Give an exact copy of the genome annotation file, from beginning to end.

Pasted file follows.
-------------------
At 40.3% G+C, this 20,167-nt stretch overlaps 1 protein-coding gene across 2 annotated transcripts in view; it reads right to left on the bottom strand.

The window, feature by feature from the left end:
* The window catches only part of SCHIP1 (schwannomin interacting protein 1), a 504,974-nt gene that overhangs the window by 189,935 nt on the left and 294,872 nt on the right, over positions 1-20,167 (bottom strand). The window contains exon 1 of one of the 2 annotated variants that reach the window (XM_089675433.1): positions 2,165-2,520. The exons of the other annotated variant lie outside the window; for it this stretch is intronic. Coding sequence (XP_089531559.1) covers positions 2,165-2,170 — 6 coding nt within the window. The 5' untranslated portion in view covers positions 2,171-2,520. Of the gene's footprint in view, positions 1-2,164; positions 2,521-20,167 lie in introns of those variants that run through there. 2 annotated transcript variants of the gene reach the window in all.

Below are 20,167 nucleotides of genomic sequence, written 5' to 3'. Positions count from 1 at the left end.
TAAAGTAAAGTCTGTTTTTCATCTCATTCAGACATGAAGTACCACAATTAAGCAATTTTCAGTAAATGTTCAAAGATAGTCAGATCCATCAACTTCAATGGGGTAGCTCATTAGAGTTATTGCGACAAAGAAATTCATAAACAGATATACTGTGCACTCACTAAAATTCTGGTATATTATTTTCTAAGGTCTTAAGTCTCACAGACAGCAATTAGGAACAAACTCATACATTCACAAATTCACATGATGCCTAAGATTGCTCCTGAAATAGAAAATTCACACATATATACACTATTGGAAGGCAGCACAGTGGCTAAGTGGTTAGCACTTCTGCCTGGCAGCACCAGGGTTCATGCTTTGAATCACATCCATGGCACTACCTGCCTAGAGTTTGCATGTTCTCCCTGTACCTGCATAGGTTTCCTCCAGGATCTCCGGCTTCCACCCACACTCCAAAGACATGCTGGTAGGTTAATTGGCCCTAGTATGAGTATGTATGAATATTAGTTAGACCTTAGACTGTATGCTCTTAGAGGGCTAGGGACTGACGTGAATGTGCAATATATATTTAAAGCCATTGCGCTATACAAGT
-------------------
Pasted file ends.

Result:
At 40.3% G+C, this 20,167-nt stretch overlaps 1 protein-coding gene across 2 annotated transcripts in view; it reads right to left on the bottom strand.

The window, feature by feature from the left end:
* The window catches only part of SCHIP1 (schwannomin interacting protein 1), a 504,974-nt gene that overhangs the window by 189,935 nt on the left and 294,872 nt on the right, over positions 1-20,167 (bottom strand). The window contains exon 1 of one of the 2 annotated variants that reach the window (XM_089675433.1): positions 2,165-2,520. The exons of the other annotated variant lie outside the window; for it this stretch is intronic. Coding sequence (XP_089531559.1) covers positions 2,165-2,170 — 6 coding nt within the window. The 5' untranslated portion in view covers positions 2,171-2,520. Of the gene's footprint in view, positions 1-2,164; positions 2,521-20,167 lie in introns of those variants that run through there. 2 annotated transcript variants of the gene reach the window in all.

Below are 20,167 nucleotides of genomic sequence, written 5' to 3'. Positions count from 1 at the left end.
TAAAGTAAAGTCTGTTTTTCATCTCATTCAGACATGAAGTACCACAATTAAGCAATTTTCAGTAAATGTTCAAAGATAGTCAGATCCATCAACTTCAATGGGGTAGCTCATTAGAGTTATTGCGACAAAGAAATTCATAAACAGATATACTGTGCACTCACTAAAATTCTGGTATATTATTTTCTAAGGTCTTAAGTCTCACAGACAGCAATTAGGAACAAACTCATACATTCACAAATTCACATGATGCCTAAGATTGCTCCTGAAATAGAAAATTCACACATATATACACTATTGGAAGGCAGCACAGTGGCTAAGTGGTTAGCACTTCTGCCTGGCAGCACCAGGGTTCATGCTTTGAATCACATCCATGGCACTACCTGCCTAGAGTTTGCATGTTCTCCCTGTACCTGCATAGGTTTCCTCCAGGATCTCCGGCTTCCACCCACACTCCAAAGACATGCTGGTAGGTTAATTGGCCCTAGTATGAGTATGTATGAATATTAGTTAGACCTTAGACTGTATGCTCTTAGAGGGCTAGGGACTGACGTGAATGTGCAATATATATTTAAAGCCATTGCGCTATACAAGT